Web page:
Despite the best of intentions towards addressing the preservation of value of businesses, and addressing the ills of financially unviable businesses being allowed to continue over prolonged periods, the Insolvency and Bankruptcy Code, 2016 (IBC) is at times found to fall short in implementation of a resolution plan, both after approval of the resolution plan by the Committee of Creditors (CoC), as well as approval by the Adjudicating Authority.

Despite the resolution plan being approved by the requisite majority, when the application for approval of the resolution plan comes up before the Adjudicating Authority, multiple parties are often found to intervene and try and delay, or even stop, the resolution plan from being approved.

Set out below are some of the challenges that resolution applicants have faced:

  1. The amount of time taken for the application for approval of the resolution plan to be approved by the Adjudicating Authority. There have been times when this takes over 12-15 months. This delay is due to multiple reasons, including multiple applications filed by various parties to try and delay the hearing of the application, and the constant to and fro of such applications from the NCLT to NCLAT, and in some cases, even upto the Hon’ble Supreme Court.

 

  1. Often, it is the erstwhile promoters of the corporate debtor who are responsible for this delay. The pretexts include challenging the constitution of the CoC, offering OTS at the last minute just before the approval, and questioning the constitution of the resolution applicant under Section 29A of IBC.

 

  1. There have been instances where even operational creditors hold up the approval of the resolution plan by filing multiple applications, which they then insist be taken up before the hearing of the application for approval of the resolution plan.

 

  1. There was a particular instance where one of the banks which had voted against the resolution plan, filed an application challenging the valuation of one part of the business, which resulted in delaying the hearing of an application for approval of a resolution plan for over 6 months. In a rare instance, the Adjudicating Authority was split in its decision on the valuation, and the matter had to be referred to a 3 Member bench, causing further delay in the approval of the resolution plan.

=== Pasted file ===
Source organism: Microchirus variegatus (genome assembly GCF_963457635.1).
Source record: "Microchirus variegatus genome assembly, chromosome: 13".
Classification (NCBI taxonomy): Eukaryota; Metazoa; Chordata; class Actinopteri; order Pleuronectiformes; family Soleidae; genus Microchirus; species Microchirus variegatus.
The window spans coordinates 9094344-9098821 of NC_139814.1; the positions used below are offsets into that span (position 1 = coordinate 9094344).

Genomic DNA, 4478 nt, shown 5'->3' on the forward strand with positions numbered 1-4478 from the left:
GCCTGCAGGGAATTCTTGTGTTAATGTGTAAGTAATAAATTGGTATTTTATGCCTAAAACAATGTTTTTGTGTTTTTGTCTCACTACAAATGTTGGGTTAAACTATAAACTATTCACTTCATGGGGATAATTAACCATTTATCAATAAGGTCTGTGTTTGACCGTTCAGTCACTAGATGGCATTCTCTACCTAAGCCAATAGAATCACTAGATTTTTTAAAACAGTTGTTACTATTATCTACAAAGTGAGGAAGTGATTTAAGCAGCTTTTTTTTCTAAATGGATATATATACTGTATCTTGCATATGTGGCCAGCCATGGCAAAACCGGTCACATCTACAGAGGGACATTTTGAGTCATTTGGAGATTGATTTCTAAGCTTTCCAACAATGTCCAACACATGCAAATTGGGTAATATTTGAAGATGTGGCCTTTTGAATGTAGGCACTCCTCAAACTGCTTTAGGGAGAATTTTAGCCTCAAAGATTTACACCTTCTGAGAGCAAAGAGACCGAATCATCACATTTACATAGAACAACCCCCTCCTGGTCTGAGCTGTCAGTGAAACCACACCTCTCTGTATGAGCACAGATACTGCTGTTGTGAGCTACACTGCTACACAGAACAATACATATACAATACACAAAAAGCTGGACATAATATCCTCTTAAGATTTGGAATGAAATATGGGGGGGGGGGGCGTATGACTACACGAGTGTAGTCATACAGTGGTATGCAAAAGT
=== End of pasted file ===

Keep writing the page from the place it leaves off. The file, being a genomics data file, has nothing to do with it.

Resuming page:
1. Another issue that often comes up after the approval of the resolution plan by the CoC is of past statutory liabilities, or claims of operational creditors for the period prior to the approval of the resolution plan. These usually do not survive, and stand extinguished if the resolution plan expressly mentions exclusion of such liabilities. But such claimants area able to delay the approval / implementation of the resolution plan.

 

  1. Invocation of the writ jurisdiction of Hon’ble High Courts has also been resorted to by unsuccessful resolution applicants, after approval of the resolution plan by the Adjudicating Authority, in an attempt to scuttle the implementation of the resolution plan.

 

Despite various decisions of the Hon’ble Supreme Court from Innoventive Industries to K. Sashidhar upto the Essar Steel case, the Hon’ble Supreme Court has consistently laid down the manner in which the law is to be interpreted with regard to the approval of a resolution plan and the primacy given to the commercial wisdom of the CoC. Despite these decisions, the above challenges are being faced in interpretation of provisions of the IBC. Thus, despite the law on the rights of various stakeholders i.e. aggrieved financial creditors, operational creditors, and promoters being clearly enunciated in various Supreme Court judgments, delays are still often seen.

 

While it is understandable that an applicant has a right to have an application decided, if such applications are to be entertained it may be helpful for a clear timetable to be put in place (i) for filing all such applications, (ii) filing replies to such applications, and the decision on the application being delivered. A timely approval of a resolution plan would greatly benefit the effectiveness of the IBC. Imposing substantial costs on applicants making frivolous applications could also help.

 

Delays in approval / implementation of a resolution plan impact all the stakeholders, and also have a significant effect on the overall success of implementation of a resolution plan. An objective behind the IBC being value maximisation, such delays actually dilute value, and can even reduce the chance of revival of the corporate debtor and push it towards liquidation, which is not beneficial. The probability of such delays is also likely to be factored into the resolution applicants bid.

 

Authored by Mr. Nirav Shah, Partner – DSK Legal

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